Getting Back to Basics

To date, I’ve always used the MongoDB API for Cosmos DB when demonstrating PolyBase. This is true in PolyBase Revealed, as well as blog posts here. Today, that changes: we are going to use PolyBase to get data from a Cosmos DB using the Core API, also known as the SQL API. This is particularly egregious because you can actually connect to the Core API in SQL Server 2019, not just 2022.

PolyBase comes with a few built-in drivers, including Oracle, Teradata, MongoDB, and SQL Server. For everything else in the 2019 “style” of things, there is a generic ODBC route. In this route, you need to obtain a valid ODBC driver, configure it, and let PolyBase know how to access data from that remote source.

Cosmos DB’s Core API just happens to have a working ODBC driver, so the first step is to grab the relevant version of that driver and install it on the machine running SQL Server.

Creating the External Objects

One of the interesting differences between the MongoDB API and the Core API is that the Core API does not use database scoped credentials—even if you specify the credential in the external data source definition, it won’t understand what you’re sending. Therefore, we won’t create a database scoped credential here and will jump right into it.

First Try

Here is the code to create an external data source pointing to Cosmos DB.

CREATE EXTERNAL DATA SOURCE CosmosCore WITH
(
    LOCATION = 'odbc://cspolybasecore.documents.azure.com:443/',
    CONNECTION_OPTIONS = 'Driver={Microsoft Azure DocumentDB ODBC Driver};Host={https://cspolybasecore.documents.azure.com:443};AuthenticationKey={<Your Auth Key>}'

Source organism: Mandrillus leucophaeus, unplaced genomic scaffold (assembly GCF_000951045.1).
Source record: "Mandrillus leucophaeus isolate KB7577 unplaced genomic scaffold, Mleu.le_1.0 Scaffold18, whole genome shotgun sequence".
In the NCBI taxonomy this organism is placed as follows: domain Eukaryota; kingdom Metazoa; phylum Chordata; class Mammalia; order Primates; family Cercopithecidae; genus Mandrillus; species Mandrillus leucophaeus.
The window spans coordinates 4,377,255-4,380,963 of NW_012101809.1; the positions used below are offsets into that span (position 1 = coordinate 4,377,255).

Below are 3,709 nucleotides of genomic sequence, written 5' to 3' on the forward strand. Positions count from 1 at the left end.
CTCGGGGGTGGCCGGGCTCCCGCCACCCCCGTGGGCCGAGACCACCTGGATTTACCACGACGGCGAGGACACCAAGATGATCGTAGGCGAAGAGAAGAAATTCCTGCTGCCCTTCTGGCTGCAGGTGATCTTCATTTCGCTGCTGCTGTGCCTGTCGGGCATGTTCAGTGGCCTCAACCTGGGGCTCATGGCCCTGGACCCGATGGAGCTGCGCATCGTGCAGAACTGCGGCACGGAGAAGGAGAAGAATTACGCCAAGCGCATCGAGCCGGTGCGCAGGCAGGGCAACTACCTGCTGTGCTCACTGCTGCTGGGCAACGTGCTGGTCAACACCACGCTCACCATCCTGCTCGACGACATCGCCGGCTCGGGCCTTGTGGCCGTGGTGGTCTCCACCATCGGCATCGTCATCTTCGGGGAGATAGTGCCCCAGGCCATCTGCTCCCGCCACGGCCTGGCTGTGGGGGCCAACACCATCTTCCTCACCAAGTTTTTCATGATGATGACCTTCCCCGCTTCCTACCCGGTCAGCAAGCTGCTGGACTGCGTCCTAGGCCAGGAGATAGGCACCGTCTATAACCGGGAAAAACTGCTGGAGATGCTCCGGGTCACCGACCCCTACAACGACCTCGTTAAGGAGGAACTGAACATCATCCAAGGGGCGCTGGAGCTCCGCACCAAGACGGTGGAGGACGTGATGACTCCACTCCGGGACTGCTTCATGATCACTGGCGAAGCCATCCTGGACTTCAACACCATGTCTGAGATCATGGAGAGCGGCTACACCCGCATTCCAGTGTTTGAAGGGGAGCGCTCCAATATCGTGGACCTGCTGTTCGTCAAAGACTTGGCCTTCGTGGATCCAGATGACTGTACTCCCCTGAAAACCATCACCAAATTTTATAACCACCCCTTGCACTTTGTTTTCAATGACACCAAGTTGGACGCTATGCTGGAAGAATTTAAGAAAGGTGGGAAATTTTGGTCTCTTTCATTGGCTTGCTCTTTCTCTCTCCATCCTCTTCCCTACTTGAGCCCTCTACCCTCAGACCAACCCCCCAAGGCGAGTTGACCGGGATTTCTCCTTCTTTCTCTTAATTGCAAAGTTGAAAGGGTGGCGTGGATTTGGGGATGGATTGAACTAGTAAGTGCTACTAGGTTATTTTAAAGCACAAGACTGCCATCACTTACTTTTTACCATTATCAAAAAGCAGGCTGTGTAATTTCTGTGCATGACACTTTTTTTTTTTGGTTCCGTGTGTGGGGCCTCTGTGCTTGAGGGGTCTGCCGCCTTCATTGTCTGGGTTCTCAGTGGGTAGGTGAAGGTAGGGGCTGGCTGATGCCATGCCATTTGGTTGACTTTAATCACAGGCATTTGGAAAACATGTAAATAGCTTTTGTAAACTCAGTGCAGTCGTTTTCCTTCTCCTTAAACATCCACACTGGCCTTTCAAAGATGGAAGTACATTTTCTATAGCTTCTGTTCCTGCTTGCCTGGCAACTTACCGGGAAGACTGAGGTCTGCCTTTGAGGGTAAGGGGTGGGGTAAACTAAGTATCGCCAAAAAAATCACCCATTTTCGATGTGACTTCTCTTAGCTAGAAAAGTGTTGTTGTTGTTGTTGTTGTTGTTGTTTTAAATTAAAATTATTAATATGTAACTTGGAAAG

);

By contrast, here’s what we used to create an external data source using the MongoDB API:

CREATE EXTERNAL DATA SOURCE CosmosDB WITH
(
    LOCATION = 'mongodb://cspolybase.mongo.cosmos.azure.com:10255',
    CONNECTION_OPTIONS = 'ssl=true',
    CREDENTIAL = CosmosCredential,
    PUSHDOWN = ON
);

The CONNECTION_OPTIONS section for the Core API requires both the host (the HTTPS URL) and the authentication key. That’s…not a good thing. The reason why is that anybody with access to read sys.external_data_sources gets your auth details:

And let’s face it: Cosmos DB is way too expensive to let people just run around with your auth keys.

As far as I’m concerned, this route’s a no-go. Fortunately, there’s a better way.

Second Try

This time around, we’re going to create a DSN and specify it instead of using the driver directly. To do so, open the ODBC Data Sources (64-bit) app in Windows. In the Drivers tab, you should see a driver called Microsoft Azure DocumentDB ODBC Driver. If you have that, you can create a new System DSN and fill in the relevant host and key details.

Creating a DSN to hide those access key details.

Once you’ve created the DSN, the script to create an external data source is a lot better in terms of security risks.

CREATE EXTERNAL DATA SOURCE CosmosCore WITH
(
    LOCATION = 'odbc://MACCLOUD/',
    CONNECTION_OPTIONS = 'DSN=CosmosCore'
);